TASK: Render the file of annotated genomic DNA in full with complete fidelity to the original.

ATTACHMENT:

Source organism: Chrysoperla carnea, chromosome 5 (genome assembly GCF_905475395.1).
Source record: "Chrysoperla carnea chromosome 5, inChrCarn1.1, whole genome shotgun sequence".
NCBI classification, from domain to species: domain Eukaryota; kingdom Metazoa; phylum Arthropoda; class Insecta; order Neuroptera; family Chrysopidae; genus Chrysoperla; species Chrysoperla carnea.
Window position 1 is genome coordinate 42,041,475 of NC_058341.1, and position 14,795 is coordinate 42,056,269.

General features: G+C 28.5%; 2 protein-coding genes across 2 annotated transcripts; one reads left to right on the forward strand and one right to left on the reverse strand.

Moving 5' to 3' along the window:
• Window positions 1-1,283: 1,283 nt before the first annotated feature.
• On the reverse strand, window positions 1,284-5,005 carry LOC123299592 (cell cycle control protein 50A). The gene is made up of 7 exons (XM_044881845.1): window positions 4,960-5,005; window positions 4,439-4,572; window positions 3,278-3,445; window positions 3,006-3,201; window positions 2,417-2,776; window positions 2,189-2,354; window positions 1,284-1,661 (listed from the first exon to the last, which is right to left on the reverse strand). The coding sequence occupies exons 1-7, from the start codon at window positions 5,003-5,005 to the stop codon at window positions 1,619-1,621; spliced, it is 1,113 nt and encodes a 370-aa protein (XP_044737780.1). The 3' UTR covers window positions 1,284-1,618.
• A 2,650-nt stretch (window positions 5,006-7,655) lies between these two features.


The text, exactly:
Source organism: Chrysoperla carnea, chromosome 5 (genome assembly GCF_905475395.1).
Source record: "Chrysoperla carnea chromosome 5, inChrCarn1.1, whole genome shotgun sequence".
NCBI classification, from domain to species: domain Eukaryota; kingdom Metazoa; phylum Arthropoda; class Insecta; order Neuroptera; family Chrysopidae; genus Chrysoperla; species Chrysoperla carnea.
Window position 1 is genome coordinate 42,041,475 of NC_058341.1, and position 14,795 is coordinate 42,056,269.

General features: G+C 28.5%; 2 protein-coding genes across 2 annotated transcripts; one reads left to right on the forward strand and one right to left on the reverse strand.

Moving 5' to 3' along the window:
• Window positions 1-1,283: 1,283 nt before the first annotated feature.
• On the reverse strand, window positions 1,284-5,005 carry LOC123299592 (cell cycle control protein 50A). The gene is made up of 7 exons (XM_044881845.1): window positions 4,960-5,005; window positions 4,439-4,572; window positions 3,278-3,445; window positions 3,006-3,201; window positions 2,417-2,776; window positions 2,189-2,354; window positions 1,284-1,661 (listed from the first exon to the last, which is right to left on the reverse strand). The coding sequence occupies exons 1-7, from the start codon at window positions 5,003-5,005 to the stop codon at window positions 1,619-1,621; spliced, it is 1,113 nt and encodes a 370-aa protein (XP_044737780.1). The 3' UTR covers window positions 1,284-1,618.
• A 2,650-nt stretch (window positions 5,006-7,655) lies between these two features.